Compromise is the death of Innovation

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Bracken and I are in the process of designing our first round of software.  I'll write a post in the next couple of weeks explaining exactly what we're working on, but what's been more interesting so far is how we've been making decisions.  

First let me say that I'm really excited about what's been built so far.  Tonight I started using the software myself (as a user rather than a developer) and I think it's slick, responsive, and intuitive.  I've built similar software before, but for some reason it just seems better this time.  I've been trying to figure out why a project involving only two people working part-time is better than a similar project done at a company with multiple full-time developers.  In both cases, I was the main designer, so why is it better this time around?

There are a lot of little things that are probably helping, but I realized that the main reason I love the new software is because it has a vision.  Bracken and I both share a common goal and we agreed on basic design principles before hand and those principles have helped guide us when confronted with difficult decisions.

What this really boils down to is that Bracken and I aren't compromising in any way.  We can make decisions without worry about how it will effect our partnerships, sales team, brand, or investors.  When we need to make a decision, we basically ask ourselves, "what would the users want us to do here?".  That's a freedom that most companies just don't have, and I think that's why so many companies consistently put out mediocre products.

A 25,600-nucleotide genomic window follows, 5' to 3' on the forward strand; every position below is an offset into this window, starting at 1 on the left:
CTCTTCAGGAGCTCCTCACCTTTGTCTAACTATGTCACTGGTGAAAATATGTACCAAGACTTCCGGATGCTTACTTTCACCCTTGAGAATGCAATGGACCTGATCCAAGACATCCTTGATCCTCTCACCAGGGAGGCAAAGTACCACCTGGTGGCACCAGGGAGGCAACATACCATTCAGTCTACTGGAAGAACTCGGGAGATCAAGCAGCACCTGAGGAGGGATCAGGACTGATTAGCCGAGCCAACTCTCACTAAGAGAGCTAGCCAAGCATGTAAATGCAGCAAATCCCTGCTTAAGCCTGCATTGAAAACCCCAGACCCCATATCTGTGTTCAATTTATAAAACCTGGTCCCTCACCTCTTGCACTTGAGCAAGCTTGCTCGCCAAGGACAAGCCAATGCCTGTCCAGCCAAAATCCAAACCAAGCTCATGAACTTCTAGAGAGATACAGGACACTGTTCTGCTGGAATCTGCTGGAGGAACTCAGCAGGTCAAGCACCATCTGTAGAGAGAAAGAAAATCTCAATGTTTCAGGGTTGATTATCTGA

I've worked at some great companies, but even great companies are forced to compromise.  I can't count the number of times that I've known how a feature should work, but I couldn't build it that way because a major client of ours wouldn't like it (even though most of our users would love it).  I've written marketing text that has been watered down because it might alienate some people.  I've created web pages that can't work in IE6, and rather than tell users to upgrade the browsers, I had to just remove the feature.

Unfortunately, I don't think that's even the most damaging type of compromise.  It can be much more damaging when you're compromising with other members of your team just to keep them happy.  When too many people are involved in creating a product, it's easy to lose sight of the vision that originally inspired the product in the first place.  Everyone has different ideas, and it's easier to accommodate everyone a little than it is to fight it out.  My belief is that if you have a vision, it's worth defending it.

That doesn't mean that Bracken and I agree on everything.  He has had criticisms of literally every single page I've designed so far.  The reason this isn't a problem is because we don't compromise with each other.  One of us is generally right, and one is wrong.  Sometimes we're both wrong (but we're rarely both right).  We discuss the issue until we both agree.  I think most people prefer to combine both ideas so that everyone is happy, but that ends up creating a bloated and inconsistent mess.  A product can't be based on five totally different visions.

It's probably not a concept that's easy to swallow because it could be confused for arrogance or stubbornness, but I'm really starting to believe that the more we compromise, the worse our products turn out.  If we want to create really great, innovative software, we have to stop trying to make everyone happy and instead fight to make sure that our vision is properly executed.  That's what we're doing at Less Annoying Software and I think the results will speak for themselves.

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